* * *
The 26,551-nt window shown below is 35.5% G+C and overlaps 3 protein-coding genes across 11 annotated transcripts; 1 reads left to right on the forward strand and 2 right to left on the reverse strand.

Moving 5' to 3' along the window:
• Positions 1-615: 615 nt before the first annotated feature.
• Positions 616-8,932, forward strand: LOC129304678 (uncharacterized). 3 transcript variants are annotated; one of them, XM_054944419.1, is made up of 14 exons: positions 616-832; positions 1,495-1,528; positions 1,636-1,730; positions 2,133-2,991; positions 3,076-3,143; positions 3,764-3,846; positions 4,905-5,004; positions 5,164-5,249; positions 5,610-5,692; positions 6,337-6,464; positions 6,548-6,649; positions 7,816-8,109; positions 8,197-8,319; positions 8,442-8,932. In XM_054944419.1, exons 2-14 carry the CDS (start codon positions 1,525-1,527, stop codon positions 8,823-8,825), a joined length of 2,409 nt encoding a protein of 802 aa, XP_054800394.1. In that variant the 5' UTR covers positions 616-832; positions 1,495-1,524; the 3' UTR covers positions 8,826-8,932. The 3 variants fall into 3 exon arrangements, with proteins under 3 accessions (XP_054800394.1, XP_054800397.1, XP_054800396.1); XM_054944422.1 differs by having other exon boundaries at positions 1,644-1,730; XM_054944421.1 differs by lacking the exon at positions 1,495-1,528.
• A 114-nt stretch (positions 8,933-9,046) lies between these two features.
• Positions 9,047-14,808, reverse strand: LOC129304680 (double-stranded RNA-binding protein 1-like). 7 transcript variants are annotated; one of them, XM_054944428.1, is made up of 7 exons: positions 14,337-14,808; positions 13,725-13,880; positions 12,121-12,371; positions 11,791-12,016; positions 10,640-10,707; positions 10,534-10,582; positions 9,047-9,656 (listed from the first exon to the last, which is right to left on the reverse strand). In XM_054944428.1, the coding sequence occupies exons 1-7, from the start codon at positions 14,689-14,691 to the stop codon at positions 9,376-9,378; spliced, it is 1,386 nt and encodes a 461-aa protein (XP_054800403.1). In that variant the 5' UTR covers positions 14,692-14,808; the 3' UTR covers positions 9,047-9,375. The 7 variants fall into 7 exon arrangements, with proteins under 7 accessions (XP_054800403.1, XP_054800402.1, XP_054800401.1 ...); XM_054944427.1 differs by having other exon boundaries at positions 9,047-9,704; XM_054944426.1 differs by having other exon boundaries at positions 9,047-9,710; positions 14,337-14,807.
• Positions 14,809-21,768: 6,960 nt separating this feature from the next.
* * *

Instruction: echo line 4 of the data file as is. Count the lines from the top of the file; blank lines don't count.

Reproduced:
• Positions 616-8,932, forward strand: LOC129304678 (uncharacterized). 3 transcript variants are annotated; one of them, XM_054944419.1, is made up of 14 exons: positions 616-832; positions 1,495-1,528; positions 1,636-1,730; positions 2,133-2,991; positions 3,076-3,143; positions 3,764-3,846; positions 4,905-5,004; positions 5,164-5,249; positions 5,610-5,692; positions 6,337-6,464; positions 6,548-6,649; positions 7,816-8,109; positions 8,197-8,319; positions 8,442-8,932. In XM_054944419.1, exons 2-14 carry the CDS (start codon positions 1,525-1,527, stop codon positions 8,823-8,825), a joined length of 2,409 nt encoding a protein of 802 aa, XP_054800394.1. In that variant the 5' UTR covers positions 616-832; positions 1,495-1,524; the 3' UTR covers positions 8,826-8,932. The 3 variants fall into 3 exon arrangements, with proteins under 3 accessions (XP_054800394.1, XP_054800397.1, XP_054800396.1); XM_054944422.1 differs by having other exon boundaries at positions 1,644-1,730; XM_054944421.1 differs by lacking the exon at positions 1,495-1,528.